There was plenty of Christmas spirit at Nailsea MicroPub on Wednesday for a gin tasting evening with Somerset Distillery.

Although primarily the place to go for real ale it was decided to give the High Street taproom over for a few hours to sample a new local gin.

Four friends from North Somerset launched the gin distillery at Cheston Combe, Backwell, earlier this year.

The gang of four, Steve Downey, Simon Green, Dave Stanley and Allan Smith built their distillery on land they purchased at the old quarry next door to the recycling centre.

And it was Steve and Allan who conducted the Nailsea tasting aided by Rusty Rat their mascot who sat on the bar.

During renovations the old cast iron garden sculpture modelled on Ratty from The Wind in The Willows was found and renamed to become the brand mascot and feature on beer mats.

MicroPub bosses Mark Ashman and his partner Carolyn Cooper hosted the event and were thrilled with the enthusiasm for the gin.

Mark said: "It was fantastic.

“We will definitely host another gin tasting in the new year.”

Next year it is intended to include a second gin made using Backwell Red apples from a local orchard but it is unlikely this will give it a ‘pink’ colouring, said Steve.

In charge of recipe development is Simon, formerly head chef at the Riverstation in Bristol.

The distillery innovators have previously worked in hospitality, IT and the music industry and all wanted a challenge in spirit production during lockdown.

Building their distillery and perfecting their London dry gin which has become the firm's signature drink took 18-months, said Steve.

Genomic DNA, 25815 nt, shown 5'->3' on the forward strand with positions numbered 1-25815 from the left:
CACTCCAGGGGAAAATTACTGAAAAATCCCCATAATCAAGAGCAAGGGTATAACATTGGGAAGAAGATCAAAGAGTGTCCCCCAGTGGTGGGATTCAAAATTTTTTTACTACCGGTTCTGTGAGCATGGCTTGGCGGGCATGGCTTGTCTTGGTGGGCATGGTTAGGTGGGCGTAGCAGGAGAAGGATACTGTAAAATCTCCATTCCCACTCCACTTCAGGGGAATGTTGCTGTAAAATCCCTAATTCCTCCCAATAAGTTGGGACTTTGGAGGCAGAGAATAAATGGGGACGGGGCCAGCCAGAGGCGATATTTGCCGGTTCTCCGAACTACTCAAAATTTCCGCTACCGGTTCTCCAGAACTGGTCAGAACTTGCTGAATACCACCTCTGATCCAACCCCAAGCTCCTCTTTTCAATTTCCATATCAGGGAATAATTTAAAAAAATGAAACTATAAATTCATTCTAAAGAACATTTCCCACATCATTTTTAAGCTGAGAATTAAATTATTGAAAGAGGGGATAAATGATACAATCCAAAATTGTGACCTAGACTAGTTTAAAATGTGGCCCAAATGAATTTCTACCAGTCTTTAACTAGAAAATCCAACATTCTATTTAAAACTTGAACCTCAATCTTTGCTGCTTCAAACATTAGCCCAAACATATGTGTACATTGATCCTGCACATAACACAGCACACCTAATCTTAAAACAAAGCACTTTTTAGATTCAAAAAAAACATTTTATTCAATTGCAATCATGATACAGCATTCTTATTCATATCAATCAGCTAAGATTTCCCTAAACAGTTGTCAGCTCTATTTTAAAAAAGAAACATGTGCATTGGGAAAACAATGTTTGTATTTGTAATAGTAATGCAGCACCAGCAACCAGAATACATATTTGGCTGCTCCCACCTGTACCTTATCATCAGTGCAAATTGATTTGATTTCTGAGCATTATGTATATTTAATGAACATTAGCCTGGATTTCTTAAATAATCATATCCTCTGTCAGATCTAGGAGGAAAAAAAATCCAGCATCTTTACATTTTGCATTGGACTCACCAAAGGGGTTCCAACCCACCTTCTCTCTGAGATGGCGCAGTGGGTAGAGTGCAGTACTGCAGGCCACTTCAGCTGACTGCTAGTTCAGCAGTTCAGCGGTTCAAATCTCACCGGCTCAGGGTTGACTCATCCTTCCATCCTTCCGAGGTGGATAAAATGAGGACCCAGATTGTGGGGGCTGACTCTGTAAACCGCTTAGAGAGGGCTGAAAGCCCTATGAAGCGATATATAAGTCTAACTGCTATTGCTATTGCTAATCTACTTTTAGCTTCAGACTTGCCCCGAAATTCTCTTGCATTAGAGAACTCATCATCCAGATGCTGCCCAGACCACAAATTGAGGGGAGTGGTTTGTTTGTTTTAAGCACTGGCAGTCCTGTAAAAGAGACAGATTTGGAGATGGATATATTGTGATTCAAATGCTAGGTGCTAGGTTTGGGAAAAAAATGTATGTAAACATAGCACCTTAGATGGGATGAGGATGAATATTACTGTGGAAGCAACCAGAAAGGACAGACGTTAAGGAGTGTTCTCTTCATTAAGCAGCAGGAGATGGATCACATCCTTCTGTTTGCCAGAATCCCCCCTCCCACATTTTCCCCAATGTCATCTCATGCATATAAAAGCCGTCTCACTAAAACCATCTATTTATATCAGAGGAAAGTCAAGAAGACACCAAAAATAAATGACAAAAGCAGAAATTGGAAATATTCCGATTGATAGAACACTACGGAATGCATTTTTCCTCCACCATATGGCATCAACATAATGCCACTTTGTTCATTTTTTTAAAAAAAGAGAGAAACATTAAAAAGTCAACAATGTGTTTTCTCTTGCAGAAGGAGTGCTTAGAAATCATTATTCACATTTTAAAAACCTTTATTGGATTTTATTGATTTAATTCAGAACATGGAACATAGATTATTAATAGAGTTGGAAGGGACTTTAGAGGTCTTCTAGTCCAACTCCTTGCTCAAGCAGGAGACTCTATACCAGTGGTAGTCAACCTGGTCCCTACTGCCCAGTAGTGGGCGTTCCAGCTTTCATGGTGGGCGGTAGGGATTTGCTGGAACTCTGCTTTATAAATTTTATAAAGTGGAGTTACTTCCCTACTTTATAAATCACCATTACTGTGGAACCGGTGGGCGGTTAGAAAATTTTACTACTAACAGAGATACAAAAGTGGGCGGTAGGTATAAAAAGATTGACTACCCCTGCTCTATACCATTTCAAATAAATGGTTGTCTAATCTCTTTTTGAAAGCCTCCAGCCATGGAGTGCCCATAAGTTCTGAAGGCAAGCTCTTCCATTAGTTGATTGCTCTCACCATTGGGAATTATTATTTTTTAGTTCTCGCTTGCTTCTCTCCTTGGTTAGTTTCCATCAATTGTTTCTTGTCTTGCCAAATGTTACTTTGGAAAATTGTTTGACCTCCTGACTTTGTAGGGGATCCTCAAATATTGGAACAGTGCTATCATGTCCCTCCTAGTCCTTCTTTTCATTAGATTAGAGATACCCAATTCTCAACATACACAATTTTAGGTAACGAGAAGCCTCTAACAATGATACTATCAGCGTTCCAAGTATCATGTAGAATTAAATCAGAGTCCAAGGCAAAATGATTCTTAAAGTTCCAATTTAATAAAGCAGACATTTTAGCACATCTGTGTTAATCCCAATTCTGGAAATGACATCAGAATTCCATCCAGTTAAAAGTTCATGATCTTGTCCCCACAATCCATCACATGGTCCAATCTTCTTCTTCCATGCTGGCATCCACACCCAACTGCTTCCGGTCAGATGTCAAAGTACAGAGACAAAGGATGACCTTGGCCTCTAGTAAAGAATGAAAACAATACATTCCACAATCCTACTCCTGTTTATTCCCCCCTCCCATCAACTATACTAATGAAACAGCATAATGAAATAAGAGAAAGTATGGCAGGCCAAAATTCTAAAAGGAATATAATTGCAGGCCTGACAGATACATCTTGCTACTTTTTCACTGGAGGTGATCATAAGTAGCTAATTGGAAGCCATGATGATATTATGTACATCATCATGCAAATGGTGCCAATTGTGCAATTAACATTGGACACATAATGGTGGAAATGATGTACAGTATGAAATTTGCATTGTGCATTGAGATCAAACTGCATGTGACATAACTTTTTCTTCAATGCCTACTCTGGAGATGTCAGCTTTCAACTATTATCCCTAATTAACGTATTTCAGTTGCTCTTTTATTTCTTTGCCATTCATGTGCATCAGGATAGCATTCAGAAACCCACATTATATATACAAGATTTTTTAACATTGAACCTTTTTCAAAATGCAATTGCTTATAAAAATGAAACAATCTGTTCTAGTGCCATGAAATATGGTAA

The samplers learned Somerset Distillery London Dry Gin is left to mature for at least five weeks, allowing oils in the botanicals to infuse and create the uniquely refreshing flavour.

A botanical is a plant or herb valued for its medicinal or therapeutic properties, flavour, and/or scent.

Products made from botanicals can be used to maintain or improve health so we’ll say chin-chin to that.

The classic pine taste you notice when you sip on fine gin comes from the juniper berry, which is just one of many fascinating botanicals used in the distilling process.

Friends Shelley, Lynn and Alison who came to the tasting have been buying Somerset Distillery gin from Aimee’s Wine House at Backwell but we are told it is selling so well that stocks are low.

Bottle sales during the night were impressive and many orders were taken, added Mark.

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Here is what Nailsea MicroPub drinkers who were served by Steve and Allan had to say about the gin tasting at Nailsea MicroPub:

“The first round was the ‘pure’ gin and it knocks your socks off – OMG great"

“The vodka kicks in with a tongue tingling after-effect, fantastic"

“When tonic is added it become sweeter and more palatable”

All agreed with added tonic it was a great drink.

Many agreed it was good to taste first without the tonic and liked the added Seville oranges and star anise spice.

Gin, glorious gin

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